learning/cognitive style type. The learning/cognitive style

variables, as a group, accounted for a significant amount of

variance in predicting student achievement compared to the

learning preference variables. Thus, it may be inferred

that Kolb's theory of learning/cognitive style was better

than Rezler's theory of learning preferences in predicting

student achievement.










These data reveal that a learning environment congruent

with a student's predispositions for learning should be

provided to enhance learning and achievement. A

learning/cognitive style-responsive approach to education is

recommended.















CHAPTER 1
INTRODUCTION



Knowledge of the ways that individuals perceive and

process information and their predispositions for specific

types of learning situations is relatively new.

Consequently, college faculty members and administrators

have not considered using this knowledge as a possible

means to improve the quality of higher education.

Specific cognitive processes affecting one's

learning/cognitive style vary from student to student.

Learning/cognitive style is the manner in which an

individual acquires, perceives, and processes information

in the learning situation (Cahill & Madigan, 1984).

Students also have preferences in the ways in which they

learn. Learning preference is the choice that an

individual makes for one learning situation over another

(Rezler & Rezmovick, 1981).

Levine (1978) contended that one of the major

problems in higher education is that student differences

are not adequately taken into consideration. "Uniform

types of instruction produce widely divergent results in

different students" (p. 205). Levine stated that











different types of instructor relationships work best for

different types of students, and implied that students as

well as their instructors have different learning/

cognitive styles and preferences. Cross (1976) made a

series of recommendations regarding student differences:

that instructors and students should be helped to gain

some insight into learning and teaching styles; that most

individuals will be happier and more productive when they

are studying via a method compatible with their

learning/cognitive style and learning preference; that no

one teaching method should be regarded as effective for

all students in all situations; and that educators should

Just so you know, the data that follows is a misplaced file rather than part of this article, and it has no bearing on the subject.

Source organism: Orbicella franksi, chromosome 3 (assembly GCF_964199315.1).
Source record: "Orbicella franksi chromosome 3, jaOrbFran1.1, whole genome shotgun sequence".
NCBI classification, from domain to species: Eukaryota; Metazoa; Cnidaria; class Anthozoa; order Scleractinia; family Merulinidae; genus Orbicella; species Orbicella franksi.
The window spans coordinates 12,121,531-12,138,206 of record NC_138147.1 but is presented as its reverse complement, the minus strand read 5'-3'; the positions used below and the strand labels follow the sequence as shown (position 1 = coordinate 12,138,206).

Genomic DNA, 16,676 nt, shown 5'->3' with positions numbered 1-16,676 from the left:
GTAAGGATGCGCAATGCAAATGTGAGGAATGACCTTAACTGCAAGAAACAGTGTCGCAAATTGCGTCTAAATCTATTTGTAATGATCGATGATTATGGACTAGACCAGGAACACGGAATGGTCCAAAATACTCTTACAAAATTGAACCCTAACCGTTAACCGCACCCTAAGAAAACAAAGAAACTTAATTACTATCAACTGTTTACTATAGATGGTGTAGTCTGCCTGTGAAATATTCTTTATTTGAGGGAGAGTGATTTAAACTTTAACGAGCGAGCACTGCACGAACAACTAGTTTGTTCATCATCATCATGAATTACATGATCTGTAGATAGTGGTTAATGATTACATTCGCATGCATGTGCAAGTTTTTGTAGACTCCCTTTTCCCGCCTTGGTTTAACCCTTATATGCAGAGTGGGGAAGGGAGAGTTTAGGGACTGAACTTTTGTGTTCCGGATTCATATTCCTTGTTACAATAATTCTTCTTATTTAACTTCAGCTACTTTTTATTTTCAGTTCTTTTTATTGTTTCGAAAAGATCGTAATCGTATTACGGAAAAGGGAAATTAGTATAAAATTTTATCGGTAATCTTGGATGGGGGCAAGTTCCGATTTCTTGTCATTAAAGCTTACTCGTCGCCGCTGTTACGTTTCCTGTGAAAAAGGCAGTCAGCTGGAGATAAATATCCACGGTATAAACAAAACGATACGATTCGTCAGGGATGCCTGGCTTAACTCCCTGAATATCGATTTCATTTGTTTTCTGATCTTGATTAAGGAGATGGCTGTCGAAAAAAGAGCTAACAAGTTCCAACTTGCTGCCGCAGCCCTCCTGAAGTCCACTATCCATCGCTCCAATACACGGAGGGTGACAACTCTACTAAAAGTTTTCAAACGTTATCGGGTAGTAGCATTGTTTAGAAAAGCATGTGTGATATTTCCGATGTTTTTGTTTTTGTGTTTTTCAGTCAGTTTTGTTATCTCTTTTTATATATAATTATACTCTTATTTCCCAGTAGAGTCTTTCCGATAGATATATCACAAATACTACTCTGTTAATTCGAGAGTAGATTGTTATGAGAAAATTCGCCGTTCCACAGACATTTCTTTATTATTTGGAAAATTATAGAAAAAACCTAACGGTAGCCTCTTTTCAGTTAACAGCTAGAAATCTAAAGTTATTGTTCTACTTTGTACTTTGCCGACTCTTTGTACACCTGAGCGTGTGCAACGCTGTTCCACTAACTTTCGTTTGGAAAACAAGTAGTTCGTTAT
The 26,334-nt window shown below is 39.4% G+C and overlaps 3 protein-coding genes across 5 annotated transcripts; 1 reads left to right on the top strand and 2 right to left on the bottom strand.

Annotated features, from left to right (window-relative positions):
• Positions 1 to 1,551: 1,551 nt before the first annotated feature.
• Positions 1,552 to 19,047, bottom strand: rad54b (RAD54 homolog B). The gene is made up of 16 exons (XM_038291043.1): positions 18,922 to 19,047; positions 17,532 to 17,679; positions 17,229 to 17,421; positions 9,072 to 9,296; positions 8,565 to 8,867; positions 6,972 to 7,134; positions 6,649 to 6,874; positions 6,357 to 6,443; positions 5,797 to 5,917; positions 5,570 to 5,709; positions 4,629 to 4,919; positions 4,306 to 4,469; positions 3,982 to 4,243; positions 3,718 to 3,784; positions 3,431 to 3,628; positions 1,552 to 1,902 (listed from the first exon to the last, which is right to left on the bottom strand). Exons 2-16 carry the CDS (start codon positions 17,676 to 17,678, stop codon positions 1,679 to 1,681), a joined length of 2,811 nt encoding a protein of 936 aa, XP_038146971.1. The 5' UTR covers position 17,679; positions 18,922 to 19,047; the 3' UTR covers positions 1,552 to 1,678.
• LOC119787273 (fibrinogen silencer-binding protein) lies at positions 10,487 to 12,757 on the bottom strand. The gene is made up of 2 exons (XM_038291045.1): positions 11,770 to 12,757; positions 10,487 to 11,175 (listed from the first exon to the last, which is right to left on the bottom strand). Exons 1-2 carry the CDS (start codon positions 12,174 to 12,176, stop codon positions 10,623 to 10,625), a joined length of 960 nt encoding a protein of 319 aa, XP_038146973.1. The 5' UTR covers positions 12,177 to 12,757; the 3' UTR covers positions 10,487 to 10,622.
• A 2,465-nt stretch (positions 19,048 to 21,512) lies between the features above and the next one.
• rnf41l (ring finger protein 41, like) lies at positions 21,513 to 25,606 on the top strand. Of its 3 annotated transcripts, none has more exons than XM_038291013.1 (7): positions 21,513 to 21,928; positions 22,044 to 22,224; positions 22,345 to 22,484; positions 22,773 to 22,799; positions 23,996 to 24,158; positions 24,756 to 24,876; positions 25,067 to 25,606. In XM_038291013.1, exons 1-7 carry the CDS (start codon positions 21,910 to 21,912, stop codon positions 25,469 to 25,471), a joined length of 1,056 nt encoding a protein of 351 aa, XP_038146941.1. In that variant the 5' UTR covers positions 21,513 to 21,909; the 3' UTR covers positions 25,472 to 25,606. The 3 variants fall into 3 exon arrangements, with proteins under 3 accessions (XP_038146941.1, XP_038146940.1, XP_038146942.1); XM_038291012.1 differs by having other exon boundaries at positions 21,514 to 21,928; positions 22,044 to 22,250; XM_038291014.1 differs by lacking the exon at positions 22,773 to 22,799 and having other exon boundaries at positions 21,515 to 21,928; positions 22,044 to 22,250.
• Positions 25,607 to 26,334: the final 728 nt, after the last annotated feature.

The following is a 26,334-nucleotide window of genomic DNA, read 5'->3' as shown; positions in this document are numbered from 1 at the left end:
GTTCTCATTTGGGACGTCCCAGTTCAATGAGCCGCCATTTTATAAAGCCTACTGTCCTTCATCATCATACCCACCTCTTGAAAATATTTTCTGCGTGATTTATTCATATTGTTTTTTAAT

be aware of the cognitive styles of students in order to

provide appropriate kinds of support, motivation, and

reinforcement.

At least two schools of thought underlie the

processes of learning strategies and teaching regarding

learning/cognitive styles and learning preferences. One

school may be represented by Kolb (1984) and McKenny and

Keen (1974). This viewpoint is concerned with the

cognitive processes affecting one's learning/cognitive

style. The learner has discrete ways of perceiving,

organizing, and retaining information that are distinctive

and consistent. Two factors identified for human

cognitive processing are information gathering and

information evaluating (Dixon, 1982). Processing has also










been described as how an individual manipulates,

categorizes, and evaluates input information (Dixon,

1982). The basic concept is structuring of the teaching-

learning environment in a manner that is congruent with a

student's learning/cognitive style rather than forcing the

student to accommodate to a given teaching-learning

environment. Individual differences and

learning/cognitive styles are recognized with this

approach.

Kolb (1984) developed the Experiential Learning

Theory as a means of identifying learning/cognitive

styles. Kolb's model is portrayed as a cyclical process

with four cognitive dimensions: (a) concrete experience

(learning by feeling), learning from specific experiences,

relating to people, sensitivity to feelings and people,

and involving oneself fully, openly, and without bias in

new experiences; (b) reflective observation (learning by

watching and listening), learning by careful observation

before making a judgement, viewing things from different

perspectives, looking for the meaning of things, and

viewing experiences from many perspectives; (c) abstract

conceptualization (learning by thinking), learning by

logical analysis of ideas, systematic planning, acting on

an intellectual understanding of a situation, and creating

concepts that integrate one's observations into logically










sound theories; and (d) active experimentation (learning

by doing), learning related to the ability to get things

done, risk taking, influencing people and events through

action, and using previously learned theories to make

decisions and solve problems. For fully integrated

learning to occur, all dimensional activities eventually

must be utilized. Learning/cognitive style type is seen

as two-dimensional. One dimension relates to information

acquisition which ranges from concrete to abstract. The

other dimension relates to information processing ranging

from active to reflective. Four learning/cognitive style

types have been described: "diverger," "assimilator,"